The band reveal all about their new album in the current Uncut
Fleet Foxes let Uncut gatecrash their first rehearsal in five years in the new issue, as they reveal the truth about the making of their comeback album, Crack-Up.
Telling a tale of university, F Scott Fitzgerald, surfing, zen retreats and “mental nightmares” in the studio, Robin Pecknold and his bandmates explain how they created their long-awaited third album.
“In some ways I was trying to become a different age or a different person making this record, like I was trying to be the person I always wanted to be,” says Pecknold. “There are certain things I don’t feel like I nailed on those old albums, so I wanted to make sure I could try those things, whether it’s a multi-part song or a certain kind of fingerpicking.”
“There are times on the record when you can hear [Pecknold] losing it,” says Skyler Skjelset. “He started pounding [the marimba] with mallets and yelling into the mic. I was watching him lose his shit, crying with laughter in the control room.”
The new Uncut, dated June 2017, is out now in shops and available to buy online.
The June 2017 issue of Uncut is now on sale in the UK – featuring our cover story on Summer Of Love, talking to the musicians, promoters and scenesters on both sides of the Atlantic who were there. Plus, we count down the 50 essential songs from the Summer Of Love, from The Seeds to The Smoke, and including The Beatles, The Rolling Stones and Pink Floyd. Elsewhere in the issue, we remember Chuck Berry, go on the road with Bob Dylan and there are interview Fleet Foxes, Fairport Convention, Fred Wesley, Jane Birkin and David Lynch’s Twin Peaks’ co-conspirators Angelo Badalamenti and Julee Cruise. Our free CD has been exclusively compiled for us by Fleet Foxes’ Robin Pecknold and includes cuts from Todd Rundgren, Neu!, Van Dyke Parks, The Shaggs, Arthur Russell and Cate Le Bon. Plus there’s Feist, Paul Weller, Perfume Genius, Ray Davies, Joan Shelley, Nick Cave And The Bad Seeds, Johnny Cash, Alice Coltrane, John Martyn and more in our exhaustive reviews section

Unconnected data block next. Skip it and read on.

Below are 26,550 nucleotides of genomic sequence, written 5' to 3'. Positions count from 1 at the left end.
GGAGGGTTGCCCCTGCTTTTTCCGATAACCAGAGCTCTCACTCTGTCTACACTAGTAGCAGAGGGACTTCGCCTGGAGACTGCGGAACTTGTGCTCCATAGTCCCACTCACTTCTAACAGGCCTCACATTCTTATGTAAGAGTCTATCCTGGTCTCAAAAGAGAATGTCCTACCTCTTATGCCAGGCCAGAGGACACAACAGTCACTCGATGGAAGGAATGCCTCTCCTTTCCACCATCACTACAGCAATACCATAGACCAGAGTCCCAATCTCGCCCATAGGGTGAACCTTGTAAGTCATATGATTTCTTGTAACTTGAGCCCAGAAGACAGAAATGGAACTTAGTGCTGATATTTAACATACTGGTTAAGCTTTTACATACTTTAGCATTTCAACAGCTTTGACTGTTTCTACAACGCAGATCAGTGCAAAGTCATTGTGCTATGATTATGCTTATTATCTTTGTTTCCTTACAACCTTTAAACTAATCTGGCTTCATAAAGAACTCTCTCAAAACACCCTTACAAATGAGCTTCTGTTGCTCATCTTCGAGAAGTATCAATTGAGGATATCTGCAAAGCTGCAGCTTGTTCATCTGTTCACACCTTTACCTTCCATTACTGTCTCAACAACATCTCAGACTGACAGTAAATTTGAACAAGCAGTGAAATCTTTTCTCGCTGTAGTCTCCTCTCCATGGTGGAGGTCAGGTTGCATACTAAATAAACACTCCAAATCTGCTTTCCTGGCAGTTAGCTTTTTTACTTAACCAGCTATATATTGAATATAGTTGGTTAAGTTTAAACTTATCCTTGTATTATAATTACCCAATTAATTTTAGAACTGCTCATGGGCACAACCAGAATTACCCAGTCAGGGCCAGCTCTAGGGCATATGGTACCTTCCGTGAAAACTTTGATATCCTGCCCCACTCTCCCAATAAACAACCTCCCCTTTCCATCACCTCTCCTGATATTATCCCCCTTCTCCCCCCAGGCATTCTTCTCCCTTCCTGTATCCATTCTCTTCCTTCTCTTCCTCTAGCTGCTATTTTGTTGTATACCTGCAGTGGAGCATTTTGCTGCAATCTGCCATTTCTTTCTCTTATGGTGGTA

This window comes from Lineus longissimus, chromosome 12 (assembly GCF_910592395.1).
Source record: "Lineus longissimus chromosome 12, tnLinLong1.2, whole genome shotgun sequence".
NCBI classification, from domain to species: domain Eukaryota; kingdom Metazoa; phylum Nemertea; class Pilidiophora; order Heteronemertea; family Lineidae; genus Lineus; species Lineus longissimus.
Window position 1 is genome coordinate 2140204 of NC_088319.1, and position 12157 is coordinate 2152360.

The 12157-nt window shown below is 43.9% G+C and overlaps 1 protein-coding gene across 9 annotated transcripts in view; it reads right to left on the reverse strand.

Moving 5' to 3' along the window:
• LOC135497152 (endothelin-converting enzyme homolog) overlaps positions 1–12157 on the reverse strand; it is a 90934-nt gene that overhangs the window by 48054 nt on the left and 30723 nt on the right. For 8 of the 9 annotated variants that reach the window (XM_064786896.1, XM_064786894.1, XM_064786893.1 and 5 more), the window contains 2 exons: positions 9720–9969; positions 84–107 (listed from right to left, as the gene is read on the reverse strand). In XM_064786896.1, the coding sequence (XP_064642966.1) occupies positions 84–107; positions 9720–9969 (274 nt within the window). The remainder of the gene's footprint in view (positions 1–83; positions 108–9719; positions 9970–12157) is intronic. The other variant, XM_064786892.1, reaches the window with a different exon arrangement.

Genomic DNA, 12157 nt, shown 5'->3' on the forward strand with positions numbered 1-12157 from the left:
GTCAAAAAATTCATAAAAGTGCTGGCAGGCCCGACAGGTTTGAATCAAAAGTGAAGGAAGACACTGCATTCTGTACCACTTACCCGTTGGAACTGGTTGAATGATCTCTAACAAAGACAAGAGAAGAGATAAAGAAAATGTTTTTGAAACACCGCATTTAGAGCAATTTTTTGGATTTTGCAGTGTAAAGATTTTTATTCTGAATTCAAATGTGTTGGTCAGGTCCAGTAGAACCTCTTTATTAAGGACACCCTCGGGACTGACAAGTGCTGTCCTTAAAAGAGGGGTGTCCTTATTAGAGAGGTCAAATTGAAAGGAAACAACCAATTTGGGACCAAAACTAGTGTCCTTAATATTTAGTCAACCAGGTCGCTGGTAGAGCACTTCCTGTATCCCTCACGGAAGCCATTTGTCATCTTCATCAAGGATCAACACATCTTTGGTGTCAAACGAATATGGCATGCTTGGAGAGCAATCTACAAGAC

Uncut: the past, present and future of great music.